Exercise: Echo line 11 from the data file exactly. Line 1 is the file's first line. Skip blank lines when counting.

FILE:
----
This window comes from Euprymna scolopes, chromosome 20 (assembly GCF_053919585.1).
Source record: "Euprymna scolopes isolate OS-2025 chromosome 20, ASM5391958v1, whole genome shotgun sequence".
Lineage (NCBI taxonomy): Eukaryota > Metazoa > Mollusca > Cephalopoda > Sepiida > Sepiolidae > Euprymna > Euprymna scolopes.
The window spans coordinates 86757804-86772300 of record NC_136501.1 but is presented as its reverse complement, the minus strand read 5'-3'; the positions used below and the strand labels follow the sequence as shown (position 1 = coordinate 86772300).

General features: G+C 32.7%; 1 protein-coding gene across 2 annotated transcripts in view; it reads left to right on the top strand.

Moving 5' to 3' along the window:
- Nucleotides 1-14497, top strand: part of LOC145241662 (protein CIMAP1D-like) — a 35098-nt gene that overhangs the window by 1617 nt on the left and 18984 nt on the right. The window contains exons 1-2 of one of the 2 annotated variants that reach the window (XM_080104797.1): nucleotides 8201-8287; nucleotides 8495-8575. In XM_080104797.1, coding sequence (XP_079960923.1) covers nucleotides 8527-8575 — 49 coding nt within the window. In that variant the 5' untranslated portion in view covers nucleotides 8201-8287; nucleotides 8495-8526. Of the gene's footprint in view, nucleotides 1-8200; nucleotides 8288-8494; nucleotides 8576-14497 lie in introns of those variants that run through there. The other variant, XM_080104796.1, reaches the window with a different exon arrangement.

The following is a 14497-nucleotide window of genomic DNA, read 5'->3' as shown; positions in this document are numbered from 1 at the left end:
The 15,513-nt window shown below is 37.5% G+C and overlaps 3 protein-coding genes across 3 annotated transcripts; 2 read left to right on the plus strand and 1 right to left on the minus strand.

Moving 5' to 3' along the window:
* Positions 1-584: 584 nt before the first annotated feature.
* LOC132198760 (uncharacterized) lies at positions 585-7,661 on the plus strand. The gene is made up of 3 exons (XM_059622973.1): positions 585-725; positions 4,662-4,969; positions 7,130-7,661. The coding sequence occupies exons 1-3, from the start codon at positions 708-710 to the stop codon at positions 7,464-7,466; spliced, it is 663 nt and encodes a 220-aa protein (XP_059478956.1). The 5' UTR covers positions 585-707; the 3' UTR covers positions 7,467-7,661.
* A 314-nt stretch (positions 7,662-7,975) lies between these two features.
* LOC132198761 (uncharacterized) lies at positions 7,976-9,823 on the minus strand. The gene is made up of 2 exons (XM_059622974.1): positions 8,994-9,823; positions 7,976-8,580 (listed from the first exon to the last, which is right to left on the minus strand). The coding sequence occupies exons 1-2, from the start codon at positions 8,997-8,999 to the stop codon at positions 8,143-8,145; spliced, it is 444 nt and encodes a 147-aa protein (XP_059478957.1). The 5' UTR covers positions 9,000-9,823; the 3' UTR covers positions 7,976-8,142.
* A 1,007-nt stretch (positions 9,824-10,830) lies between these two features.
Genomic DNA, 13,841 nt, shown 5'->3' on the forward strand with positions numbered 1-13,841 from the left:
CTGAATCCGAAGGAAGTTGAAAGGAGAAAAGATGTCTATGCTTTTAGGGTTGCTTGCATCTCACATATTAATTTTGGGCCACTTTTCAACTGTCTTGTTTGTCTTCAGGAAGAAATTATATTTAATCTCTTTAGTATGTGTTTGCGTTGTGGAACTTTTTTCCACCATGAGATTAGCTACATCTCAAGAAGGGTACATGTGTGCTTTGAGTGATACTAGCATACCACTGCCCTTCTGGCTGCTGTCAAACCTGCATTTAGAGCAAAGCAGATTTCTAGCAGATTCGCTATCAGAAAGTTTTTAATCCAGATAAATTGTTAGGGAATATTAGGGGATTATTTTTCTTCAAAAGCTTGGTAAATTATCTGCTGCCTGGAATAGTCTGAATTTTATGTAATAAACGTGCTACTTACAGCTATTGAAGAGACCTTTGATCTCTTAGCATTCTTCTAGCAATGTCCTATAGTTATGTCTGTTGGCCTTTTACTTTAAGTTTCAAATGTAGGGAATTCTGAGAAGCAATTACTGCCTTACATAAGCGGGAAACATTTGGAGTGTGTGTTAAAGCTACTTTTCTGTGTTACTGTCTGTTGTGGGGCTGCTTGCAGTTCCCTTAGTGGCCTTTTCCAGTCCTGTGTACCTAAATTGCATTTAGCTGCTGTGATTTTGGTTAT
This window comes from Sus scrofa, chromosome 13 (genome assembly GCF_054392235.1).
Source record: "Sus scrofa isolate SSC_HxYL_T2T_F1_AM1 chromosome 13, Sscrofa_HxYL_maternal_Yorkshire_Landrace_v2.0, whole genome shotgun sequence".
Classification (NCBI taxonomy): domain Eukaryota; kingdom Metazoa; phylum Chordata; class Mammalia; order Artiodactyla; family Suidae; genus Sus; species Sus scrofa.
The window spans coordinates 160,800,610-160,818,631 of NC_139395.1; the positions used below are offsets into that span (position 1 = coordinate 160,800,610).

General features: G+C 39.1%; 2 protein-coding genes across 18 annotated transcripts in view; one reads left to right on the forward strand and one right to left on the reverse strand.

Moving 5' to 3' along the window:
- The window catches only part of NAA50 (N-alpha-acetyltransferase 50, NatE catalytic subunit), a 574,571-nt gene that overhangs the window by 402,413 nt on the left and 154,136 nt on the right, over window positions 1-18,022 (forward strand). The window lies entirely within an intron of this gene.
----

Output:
* Positions 1-584: 584 nt before the first annotated feature.